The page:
tumi yadi kaha,--'ami kichui na jani'
tabe ami nyaya kari' brahmanere jini"
tumi—you; yadi—if; kaha—say; ami kichui na jani—I do not remember anything; tabe—in that case; ami—I; nyaya kari'-arguing; brahmanere—the younger brahmana; jini—shall conquer.
"If you simply say, 'I do not remember,' I shall take care of the rest. By argument, I shall defeat the young brahmana."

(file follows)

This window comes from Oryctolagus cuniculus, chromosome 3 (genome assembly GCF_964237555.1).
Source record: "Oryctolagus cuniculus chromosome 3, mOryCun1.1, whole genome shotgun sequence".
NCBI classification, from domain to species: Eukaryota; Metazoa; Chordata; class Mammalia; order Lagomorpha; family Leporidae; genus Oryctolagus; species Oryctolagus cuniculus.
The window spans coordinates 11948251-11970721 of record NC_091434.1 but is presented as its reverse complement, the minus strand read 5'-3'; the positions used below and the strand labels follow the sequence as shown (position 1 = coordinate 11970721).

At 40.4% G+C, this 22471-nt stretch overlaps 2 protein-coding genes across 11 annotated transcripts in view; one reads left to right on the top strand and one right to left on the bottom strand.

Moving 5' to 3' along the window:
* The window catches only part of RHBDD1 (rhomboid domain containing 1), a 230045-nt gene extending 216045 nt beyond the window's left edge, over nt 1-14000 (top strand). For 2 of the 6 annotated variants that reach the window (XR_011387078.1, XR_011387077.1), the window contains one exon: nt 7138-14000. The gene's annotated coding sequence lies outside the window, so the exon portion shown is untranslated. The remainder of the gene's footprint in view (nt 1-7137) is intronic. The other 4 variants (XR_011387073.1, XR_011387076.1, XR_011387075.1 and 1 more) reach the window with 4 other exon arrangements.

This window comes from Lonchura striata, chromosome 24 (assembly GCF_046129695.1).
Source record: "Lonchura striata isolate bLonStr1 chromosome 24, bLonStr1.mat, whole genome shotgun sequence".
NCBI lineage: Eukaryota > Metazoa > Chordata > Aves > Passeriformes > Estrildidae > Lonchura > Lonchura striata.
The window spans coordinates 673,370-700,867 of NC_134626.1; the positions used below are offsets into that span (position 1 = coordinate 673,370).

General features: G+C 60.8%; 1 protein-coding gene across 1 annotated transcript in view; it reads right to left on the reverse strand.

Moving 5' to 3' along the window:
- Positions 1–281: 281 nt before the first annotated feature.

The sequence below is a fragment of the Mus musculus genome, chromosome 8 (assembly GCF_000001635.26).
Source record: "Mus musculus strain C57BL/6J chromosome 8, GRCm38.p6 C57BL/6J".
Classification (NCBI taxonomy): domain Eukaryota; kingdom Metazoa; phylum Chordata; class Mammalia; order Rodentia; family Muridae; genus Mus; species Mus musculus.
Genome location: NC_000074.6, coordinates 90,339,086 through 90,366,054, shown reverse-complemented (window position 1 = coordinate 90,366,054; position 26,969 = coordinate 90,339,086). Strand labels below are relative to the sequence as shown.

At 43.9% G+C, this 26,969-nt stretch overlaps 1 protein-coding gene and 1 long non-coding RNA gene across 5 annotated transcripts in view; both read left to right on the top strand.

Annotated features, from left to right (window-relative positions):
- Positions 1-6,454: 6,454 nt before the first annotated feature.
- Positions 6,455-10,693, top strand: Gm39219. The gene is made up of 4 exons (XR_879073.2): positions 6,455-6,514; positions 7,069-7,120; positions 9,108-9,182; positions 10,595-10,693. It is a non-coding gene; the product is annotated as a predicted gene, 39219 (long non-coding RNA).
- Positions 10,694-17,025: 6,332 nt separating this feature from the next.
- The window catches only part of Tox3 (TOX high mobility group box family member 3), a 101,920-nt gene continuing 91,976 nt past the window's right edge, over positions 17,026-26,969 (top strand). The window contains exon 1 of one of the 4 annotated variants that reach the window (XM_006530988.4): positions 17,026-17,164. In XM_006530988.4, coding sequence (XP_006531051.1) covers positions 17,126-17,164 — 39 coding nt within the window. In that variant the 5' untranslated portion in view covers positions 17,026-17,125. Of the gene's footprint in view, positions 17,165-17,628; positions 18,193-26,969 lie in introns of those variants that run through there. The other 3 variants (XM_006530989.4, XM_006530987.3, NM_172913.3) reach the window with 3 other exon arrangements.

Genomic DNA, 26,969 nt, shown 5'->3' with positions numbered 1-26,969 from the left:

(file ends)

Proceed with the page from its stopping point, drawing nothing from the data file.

The son of the elderly brahmana was an atheist and a follower of the Raghunatha-smrti. He was very expert in dealing with pounds-shillings-pence, but he was fool number one. Consequently, he did not believe in the spiritual position of the Deity, nor did he have any faith in the Supreme Personality of Godhead. Therefore, as a typical idol worshiper, he considered the form of the Lord to be made of stone or wood. Thus he assured his father that the witness was only a stone Deity and was not capable of speaking. Besides that, he assured his father that the Deity was situated far away and consequently could not come to bear witness. In essence, he was saying: "Have no anxiety. You do not have to lie directly, but you should speak like a diplomat, like King Yudhisthira when he spoke to Dronacarya-asvatthama hata iti gajah. Following this principle, simply say that you do not remember anything and are completely unaware of the statements given by the young brahmana. If you make the background like that, I shall know how to fill in the argument and defeat him by word jugglery. Thus I shall save you from having to give your daughter to him. In this way, our aristocracy will be saved. You have nothing to worry about."
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